On 5 June, WindEurope CEO Giles Dickson spoke at the Council of European Energy Regulators’ (CEER) annual conference in Brussels: ‘Digitalisation, Decarbonisation & Dynamic Regulation.’
Dickson was taking part in a panel discussion on the cheapest way to decarbonise society. Panellists wanted to know if the wind industry is ready to play by market rules. Dickson was very clear that while the industry is ready, there is a significant need for revenue stabilisation mechanisms and strict safeguards against retroactive policy decisions.
He explained that risks which were once socialised by governments are now being taken over by wind energy investors: balancing responsibilities are already a reality for all new wind projects in 17 Member States, and priority dispatch is no longer a reality in important wind energy markets like Sweden, Denmark and the UK. From 2020, Dickson said, this will be the norm for new installations. With the removal of priority dispatch, governments may lose the incentive to increase the flexibility of their system. This will make it more costly to increase the shares of wind energy.
To prevent this, the removal of priority dispatch should be accompanied by 5 things:
- transparent curtailment rules that do not discriminate renewables;
- minimising ‘must-run’ behaviour, which pushes wind energy producers out of the market when demand is low;
- more cooperation between TSOs, regulators and governments in order to remove grid bottlenecks;
- market-friendly revenue stabilisation, ensuring that mechanisms such as CfD or Feed-in Premium allow the participation of wind farms in other markets such as balancing; and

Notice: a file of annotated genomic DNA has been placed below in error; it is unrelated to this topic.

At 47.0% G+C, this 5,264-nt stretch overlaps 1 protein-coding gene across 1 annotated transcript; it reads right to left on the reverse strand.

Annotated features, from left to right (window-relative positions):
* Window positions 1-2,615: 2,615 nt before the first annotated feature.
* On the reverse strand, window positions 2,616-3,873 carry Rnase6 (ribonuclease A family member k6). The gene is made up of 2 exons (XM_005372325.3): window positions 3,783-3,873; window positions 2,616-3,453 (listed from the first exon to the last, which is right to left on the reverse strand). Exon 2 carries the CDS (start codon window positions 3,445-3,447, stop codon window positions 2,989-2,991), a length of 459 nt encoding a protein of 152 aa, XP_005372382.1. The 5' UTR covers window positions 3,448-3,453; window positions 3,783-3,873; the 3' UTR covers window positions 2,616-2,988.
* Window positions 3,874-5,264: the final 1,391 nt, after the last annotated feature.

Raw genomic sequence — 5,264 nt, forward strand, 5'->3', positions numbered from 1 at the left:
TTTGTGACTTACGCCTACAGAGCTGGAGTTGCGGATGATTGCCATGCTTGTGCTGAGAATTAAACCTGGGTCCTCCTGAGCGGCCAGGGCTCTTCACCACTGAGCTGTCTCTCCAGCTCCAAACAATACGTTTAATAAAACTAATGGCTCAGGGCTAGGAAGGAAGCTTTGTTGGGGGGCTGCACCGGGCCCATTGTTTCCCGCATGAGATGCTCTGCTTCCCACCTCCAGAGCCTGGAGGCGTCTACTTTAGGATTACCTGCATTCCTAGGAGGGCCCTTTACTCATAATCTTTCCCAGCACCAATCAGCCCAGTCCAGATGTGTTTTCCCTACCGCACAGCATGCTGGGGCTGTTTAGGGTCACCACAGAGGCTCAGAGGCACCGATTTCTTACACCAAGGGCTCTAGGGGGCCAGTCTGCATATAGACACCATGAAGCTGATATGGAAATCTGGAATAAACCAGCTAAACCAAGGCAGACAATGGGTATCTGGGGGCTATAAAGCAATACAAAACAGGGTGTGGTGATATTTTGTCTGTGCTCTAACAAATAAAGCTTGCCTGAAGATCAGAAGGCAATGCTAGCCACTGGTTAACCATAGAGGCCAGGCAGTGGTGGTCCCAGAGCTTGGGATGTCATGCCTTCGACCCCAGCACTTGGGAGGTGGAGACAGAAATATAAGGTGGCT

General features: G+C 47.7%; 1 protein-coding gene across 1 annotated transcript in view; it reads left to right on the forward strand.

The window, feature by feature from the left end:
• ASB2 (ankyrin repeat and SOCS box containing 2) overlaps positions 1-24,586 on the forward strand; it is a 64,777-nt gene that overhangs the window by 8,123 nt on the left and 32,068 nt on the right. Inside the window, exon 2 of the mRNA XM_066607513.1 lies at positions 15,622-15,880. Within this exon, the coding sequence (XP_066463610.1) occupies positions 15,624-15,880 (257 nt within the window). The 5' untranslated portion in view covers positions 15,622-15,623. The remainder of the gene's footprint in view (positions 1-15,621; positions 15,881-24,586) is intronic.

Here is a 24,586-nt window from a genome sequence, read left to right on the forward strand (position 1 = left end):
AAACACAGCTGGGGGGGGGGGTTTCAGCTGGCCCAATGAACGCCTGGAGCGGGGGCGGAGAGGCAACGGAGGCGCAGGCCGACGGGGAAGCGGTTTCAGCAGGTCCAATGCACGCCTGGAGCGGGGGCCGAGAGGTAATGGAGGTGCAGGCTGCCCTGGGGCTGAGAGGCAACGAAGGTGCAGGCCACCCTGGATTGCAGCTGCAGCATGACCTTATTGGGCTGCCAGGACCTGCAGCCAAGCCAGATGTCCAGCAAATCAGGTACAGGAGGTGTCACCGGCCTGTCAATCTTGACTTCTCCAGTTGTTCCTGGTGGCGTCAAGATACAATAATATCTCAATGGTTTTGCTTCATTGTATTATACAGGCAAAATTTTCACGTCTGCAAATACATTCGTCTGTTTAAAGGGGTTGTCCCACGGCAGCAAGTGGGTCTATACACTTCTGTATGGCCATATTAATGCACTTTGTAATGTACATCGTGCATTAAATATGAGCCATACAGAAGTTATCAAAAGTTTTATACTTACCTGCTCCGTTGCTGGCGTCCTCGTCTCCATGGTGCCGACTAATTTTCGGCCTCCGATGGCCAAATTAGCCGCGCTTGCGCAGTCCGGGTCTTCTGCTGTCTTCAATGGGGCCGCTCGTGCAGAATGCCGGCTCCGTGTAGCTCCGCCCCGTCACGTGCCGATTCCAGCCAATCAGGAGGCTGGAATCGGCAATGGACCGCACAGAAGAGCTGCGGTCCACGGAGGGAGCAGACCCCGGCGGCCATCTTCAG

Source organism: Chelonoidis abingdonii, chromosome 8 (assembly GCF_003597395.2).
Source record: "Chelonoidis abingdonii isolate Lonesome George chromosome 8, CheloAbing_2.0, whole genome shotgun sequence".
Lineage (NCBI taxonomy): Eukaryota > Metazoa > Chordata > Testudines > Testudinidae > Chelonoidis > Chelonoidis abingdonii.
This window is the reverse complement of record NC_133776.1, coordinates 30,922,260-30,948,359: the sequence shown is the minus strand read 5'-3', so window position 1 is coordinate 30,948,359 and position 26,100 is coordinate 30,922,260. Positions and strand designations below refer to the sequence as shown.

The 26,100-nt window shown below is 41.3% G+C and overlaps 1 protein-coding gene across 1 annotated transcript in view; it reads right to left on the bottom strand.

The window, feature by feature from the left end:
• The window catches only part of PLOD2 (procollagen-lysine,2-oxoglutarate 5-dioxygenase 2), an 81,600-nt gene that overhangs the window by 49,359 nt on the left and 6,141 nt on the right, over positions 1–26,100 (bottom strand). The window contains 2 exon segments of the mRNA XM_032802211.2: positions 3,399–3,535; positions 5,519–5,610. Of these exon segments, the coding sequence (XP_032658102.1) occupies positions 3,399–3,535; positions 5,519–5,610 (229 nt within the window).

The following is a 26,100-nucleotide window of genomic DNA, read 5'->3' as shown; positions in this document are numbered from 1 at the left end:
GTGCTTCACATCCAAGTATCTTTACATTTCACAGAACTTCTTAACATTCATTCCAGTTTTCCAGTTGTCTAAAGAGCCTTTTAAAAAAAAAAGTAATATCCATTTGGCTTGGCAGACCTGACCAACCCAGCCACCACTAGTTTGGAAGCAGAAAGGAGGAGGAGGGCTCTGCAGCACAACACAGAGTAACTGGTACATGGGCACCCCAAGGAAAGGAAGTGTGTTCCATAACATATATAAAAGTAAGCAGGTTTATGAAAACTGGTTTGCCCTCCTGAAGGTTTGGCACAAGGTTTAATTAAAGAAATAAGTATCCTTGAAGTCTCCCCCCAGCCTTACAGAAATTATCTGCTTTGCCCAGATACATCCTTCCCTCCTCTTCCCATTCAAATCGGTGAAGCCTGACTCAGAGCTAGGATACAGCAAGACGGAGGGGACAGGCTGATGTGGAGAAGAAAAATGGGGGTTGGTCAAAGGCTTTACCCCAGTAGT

- smart electrification and sector coupling to dramatically accelerate the decarbonisation of Europe’s economy.
Assuming a renewables target of 30%, the wind sector needs to deliver a huge amount of investments in the next decade: €239 billion. Revenue stabilisation will be key to ensuring success in this regard. Currently, Dickson said, the costs of wind projects are very sensitive to financing conditions. With proper revenue stabilisation mechanisms in place, risk-adverse investors will fully embrace wind. This will significantly lower the price paid by consumers.
In the past, renewable investments in Europe have been hindered because of retroactive measures. This has consistently stifled market growth and investors’ confidence. Retroactive changing of wind energy policy and business arrangement must be outlawed. Installations that were granted priority dispatch or balancing exemptions should keep the regime on which they based their business plan.